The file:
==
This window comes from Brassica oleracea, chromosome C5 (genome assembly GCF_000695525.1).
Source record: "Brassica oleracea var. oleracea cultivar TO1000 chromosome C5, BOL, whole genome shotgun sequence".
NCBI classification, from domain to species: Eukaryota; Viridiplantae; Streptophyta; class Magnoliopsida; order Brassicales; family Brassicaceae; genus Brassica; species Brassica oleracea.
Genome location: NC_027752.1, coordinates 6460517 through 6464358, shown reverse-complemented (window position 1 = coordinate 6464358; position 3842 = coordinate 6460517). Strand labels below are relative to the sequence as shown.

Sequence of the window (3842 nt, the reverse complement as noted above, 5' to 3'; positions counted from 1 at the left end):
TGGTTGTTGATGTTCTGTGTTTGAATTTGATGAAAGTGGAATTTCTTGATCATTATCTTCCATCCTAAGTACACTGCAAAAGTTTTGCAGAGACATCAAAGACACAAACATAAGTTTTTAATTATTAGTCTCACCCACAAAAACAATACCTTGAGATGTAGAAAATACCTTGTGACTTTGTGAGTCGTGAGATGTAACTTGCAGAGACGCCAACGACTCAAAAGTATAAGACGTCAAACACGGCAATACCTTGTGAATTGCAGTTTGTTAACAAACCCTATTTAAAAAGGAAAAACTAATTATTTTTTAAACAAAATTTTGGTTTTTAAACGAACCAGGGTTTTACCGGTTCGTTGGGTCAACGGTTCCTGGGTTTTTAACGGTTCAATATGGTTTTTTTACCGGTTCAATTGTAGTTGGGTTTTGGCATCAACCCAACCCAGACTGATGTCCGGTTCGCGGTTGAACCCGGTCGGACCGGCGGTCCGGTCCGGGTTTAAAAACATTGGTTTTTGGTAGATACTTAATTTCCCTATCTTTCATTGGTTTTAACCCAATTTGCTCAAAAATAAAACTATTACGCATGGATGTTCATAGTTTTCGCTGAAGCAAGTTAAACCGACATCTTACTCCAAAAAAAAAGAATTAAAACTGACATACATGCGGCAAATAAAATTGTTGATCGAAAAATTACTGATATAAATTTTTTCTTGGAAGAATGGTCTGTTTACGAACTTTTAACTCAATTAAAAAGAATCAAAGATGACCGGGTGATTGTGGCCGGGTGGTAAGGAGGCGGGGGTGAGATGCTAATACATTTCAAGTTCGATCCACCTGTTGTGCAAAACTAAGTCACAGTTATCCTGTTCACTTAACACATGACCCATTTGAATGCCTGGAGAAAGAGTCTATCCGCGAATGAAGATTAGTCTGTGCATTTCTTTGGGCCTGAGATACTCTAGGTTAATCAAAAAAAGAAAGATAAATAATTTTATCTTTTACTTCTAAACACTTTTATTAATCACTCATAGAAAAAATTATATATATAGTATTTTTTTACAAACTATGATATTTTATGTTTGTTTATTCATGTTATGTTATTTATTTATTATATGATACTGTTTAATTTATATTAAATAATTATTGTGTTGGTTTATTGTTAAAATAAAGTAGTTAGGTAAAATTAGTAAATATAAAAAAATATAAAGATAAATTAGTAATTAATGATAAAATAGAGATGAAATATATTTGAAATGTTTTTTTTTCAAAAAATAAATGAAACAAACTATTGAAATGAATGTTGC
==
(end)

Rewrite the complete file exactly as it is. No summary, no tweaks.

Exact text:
This window comes from Brassica oleracea, chromosome C5 (genome assembly GCF_000695525.1).
Source record: "Brassica oleracea var. oleracea cultivar TO1000 chromosome C5, BOL, whole genome shotgun sequence".
NCBI classification, from domain to species: Eukaryota; Viridiplantae; Streptophyta; class Magnoliopsida; order Brassicales; family Brassicaceae; genus Brassica; species Brassica oleracea.
Genome location: NC_027752.1, coordinates 6460517 through 6464358, shown reverse-complemented (window position 1 = coordinate 6464358; position 3842 = coordinate 6460517). Strand labels below are relative to the sequence as shown.

Sequence of the window (3842 nt, the reverse complement as noted above, 5' to 3'; positions counted from 1 at the left end):
TGGTTGTTGATGTTCTGTGTTTGAATTTGATGAAAGTGGAATTTCTTGATCATTATCTTCCATCCTAAGTACACTGCAAAAGTTTTGCAGAGACATCAAAGACACAAACATAAGTTTTTAATTATTAGTCTCACCCACAAAAACAATACCTTGAGATGTAGAAAATACCTTGTGACTTTGTGAGTCGTGAGATGTAACTTGCAGAGACGCCAACGACTCAAAAGTATAAGACGTCAAACACGGCAATACCTTGTGAATTGCAGTTTGTTAACAAACCCTATTTAAAAAGGAAAAACTAATTATTTTTTAAACAAAATTTTGGTTTTTAAACGAACCAGGGTTTTACCGGTTCGTTGGGTCAACGGTTCCTGGGTTTTTAACGGTTCAATATGGTTTTTTTACCGGTTCAATTGTAGTTGGGTTTTGGCATCAACCCAACCCAGACTGATGTCCGGTTCGCGGTTGAACCCGGTCGGACCGGCGGTCCGGTCCGGGTTTAAAAACATTGGTTTTTGGTAGATACTTAATTTCCCTATCTTTCATTGGTTTTAACCCAATTTGCTCAAAAATAAAACTATTACGCATGGATGTTCATAGTTTTCGCTGAAGCAAGTTAAACCGACATCTTACTCCAAAAAAAAAGAATTAAAACTGACATACATGCGGCAAATAAAATTGTTGATCGAAAAATTACTGATATAAATTTTTTCTTGGAAGAATGGTCTGTTTACGAACTTTTAACTCAATTAAAAAGAATCAAAGATGACCGGGTGATTGTGGCCGGGTGGTAAGGAGGCGGGGGTGAGATGCTAATACATTTCAAGTTCGATCCACCTGTTGTGCAAAACTAAGTCACAGTTATCCTGTTCACTTAACACATGACCCATTTGAATGCCTGGAGAAAGAGTCTATCCGCGAATGAAGATTAGTCTGTGCATTTCTTTGGGCCTGAGATACTCTAGGTTAATCAAAAAAAGAAAGATAAATAATTTTATCTTTTACTTCTAAACACTTTTATTAATCACTCATAGAAAAAATTATATATATAGTATTTTTTTACAAACTATGATATTTTATGTTTGTTTATTCATGTTATGTTATTTATTTATTATATGATACTGTTTAATTTATATTAAATAATTATTGTGTTGGTTTATTGTTAAAATAAAGTAGTTAGGTAAAATTAGTAAATATAAAAAAATATAAAGATAAATTAGTAATTAATGATAAAATAGAGATGAAATATATTTGAAATGTTTTTTTTTCAAAAAATAAATGAAACAAACTATTGAAATGAATGTTGC